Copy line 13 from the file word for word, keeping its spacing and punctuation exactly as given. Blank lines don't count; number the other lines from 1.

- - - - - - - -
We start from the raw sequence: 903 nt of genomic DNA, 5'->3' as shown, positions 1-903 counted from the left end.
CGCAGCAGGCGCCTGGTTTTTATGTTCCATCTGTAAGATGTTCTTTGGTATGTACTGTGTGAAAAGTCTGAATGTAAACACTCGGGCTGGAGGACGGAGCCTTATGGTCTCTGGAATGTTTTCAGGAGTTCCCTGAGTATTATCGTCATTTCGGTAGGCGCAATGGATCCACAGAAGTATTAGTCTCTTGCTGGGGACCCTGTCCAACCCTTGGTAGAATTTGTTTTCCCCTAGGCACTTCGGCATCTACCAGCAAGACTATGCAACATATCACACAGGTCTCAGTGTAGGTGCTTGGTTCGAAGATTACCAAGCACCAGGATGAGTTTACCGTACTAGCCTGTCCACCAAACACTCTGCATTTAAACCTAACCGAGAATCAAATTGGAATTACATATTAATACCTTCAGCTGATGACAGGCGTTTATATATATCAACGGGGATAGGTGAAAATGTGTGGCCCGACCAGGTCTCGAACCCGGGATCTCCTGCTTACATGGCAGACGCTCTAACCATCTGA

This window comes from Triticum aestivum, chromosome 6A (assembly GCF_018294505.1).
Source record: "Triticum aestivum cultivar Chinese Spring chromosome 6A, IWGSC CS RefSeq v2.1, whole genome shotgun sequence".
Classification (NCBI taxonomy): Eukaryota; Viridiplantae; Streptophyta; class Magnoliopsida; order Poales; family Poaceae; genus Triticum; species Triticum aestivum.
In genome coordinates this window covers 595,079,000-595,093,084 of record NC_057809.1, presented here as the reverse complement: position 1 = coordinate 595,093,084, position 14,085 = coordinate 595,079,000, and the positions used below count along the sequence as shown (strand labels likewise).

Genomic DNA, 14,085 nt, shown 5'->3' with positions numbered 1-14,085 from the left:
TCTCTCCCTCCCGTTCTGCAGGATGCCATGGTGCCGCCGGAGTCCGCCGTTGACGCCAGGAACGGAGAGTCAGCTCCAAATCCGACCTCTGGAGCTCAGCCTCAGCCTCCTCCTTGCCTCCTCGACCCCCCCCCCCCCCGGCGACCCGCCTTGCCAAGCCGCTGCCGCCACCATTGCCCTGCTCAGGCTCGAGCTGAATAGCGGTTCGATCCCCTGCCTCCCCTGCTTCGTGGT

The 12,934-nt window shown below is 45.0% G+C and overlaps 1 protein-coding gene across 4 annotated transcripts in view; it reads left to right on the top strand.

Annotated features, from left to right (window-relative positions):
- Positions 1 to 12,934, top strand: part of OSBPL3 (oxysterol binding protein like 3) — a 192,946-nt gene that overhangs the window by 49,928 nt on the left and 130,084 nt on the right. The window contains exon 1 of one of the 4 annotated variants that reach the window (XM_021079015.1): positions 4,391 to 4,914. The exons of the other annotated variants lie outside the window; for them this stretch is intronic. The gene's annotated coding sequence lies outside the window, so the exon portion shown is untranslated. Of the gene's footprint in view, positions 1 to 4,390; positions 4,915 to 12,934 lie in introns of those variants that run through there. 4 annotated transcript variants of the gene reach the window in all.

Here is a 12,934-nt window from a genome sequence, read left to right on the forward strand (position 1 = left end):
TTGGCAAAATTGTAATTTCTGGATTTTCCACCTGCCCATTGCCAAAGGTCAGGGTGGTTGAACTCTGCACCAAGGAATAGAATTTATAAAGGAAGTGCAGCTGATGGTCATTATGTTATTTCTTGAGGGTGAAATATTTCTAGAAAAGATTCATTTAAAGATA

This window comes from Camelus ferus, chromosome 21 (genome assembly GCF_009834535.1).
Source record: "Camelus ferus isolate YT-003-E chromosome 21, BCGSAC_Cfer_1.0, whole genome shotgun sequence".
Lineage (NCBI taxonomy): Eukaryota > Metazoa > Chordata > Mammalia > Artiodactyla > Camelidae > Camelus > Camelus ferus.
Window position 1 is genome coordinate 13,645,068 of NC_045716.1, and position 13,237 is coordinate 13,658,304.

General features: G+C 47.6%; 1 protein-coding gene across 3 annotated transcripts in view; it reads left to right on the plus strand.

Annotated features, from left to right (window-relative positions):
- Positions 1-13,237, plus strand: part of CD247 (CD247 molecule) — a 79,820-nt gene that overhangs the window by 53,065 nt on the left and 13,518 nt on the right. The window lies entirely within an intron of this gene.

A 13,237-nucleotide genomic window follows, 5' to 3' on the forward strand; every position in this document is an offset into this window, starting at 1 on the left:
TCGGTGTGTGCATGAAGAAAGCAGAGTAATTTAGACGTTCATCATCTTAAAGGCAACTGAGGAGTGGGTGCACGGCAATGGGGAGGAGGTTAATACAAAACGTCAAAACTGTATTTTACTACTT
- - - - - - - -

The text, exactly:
TTGGCAAAATTGTAATTTCTGGATTTTCCACCTGCCCATTGCCAAAGGTCAGGGTGGTTGAACTCTGCACCAAGGAATAGAATTTATAAAGGAAGTGCAGCTGATGGTCATTATGTTATTTCTTGAGGGTGAAATATTTCTAGAAAAGATTCATTTAAAGATA